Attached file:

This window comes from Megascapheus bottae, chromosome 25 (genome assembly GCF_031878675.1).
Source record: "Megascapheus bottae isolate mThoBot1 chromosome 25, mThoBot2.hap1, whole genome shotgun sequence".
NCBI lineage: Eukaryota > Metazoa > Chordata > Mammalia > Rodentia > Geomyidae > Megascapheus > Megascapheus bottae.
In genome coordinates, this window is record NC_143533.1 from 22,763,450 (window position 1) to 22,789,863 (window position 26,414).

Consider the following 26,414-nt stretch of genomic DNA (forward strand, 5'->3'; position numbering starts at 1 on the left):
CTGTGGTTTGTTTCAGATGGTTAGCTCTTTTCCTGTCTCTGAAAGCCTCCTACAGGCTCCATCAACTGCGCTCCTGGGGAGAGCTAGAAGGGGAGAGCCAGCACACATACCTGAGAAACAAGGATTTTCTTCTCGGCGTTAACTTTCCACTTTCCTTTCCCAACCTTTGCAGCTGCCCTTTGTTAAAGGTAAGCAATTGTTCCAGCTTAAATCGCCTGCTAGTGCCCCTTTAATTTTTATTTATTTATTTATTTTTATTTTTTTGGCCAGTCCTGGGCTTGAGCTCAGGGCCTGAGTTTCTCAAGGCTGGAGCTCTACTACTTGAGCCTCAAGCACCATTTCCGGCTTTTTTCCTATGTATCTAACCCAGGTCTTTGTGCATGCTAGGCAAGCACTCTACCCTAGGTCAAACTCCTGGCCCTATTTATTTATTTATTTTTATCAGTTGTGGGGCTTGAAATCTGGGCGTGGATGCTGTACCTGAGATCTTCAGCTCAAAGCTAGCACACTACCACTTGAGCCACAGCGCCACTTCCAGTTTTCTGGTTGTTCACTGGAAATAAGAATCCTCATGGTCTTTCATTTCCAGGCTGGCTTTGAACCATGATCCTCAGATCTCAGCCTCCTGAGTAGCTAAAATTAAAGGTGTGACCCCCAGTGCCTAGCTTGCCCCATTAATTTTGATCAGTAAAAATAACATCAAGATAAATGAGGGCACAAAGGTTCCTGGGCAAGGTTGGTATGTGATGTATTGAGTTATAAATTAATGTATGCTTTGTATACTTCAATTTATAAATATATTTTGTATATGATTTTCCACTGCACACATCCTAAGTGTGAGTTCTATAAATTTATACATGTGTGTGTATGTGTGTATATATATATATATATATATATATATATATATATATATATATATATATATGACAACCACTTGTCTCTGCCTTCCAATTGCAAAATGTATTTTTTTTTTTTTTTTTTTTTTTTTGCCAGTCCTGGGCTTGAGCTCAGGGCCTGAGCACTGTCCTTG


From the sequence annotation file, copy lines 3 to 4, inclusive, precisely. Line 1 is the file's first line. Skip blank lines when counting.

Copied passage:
NCBI lineage: Eukaryota > Metazoa > Chordata > Mammalia > Rodentia > Geomyidae > Megascapheus > Megascapheus bottae.
In genome coordinates, this window is record NC_143533.1 from 22,763,450 (window position 1) to 22,789,863 (window position 26,414).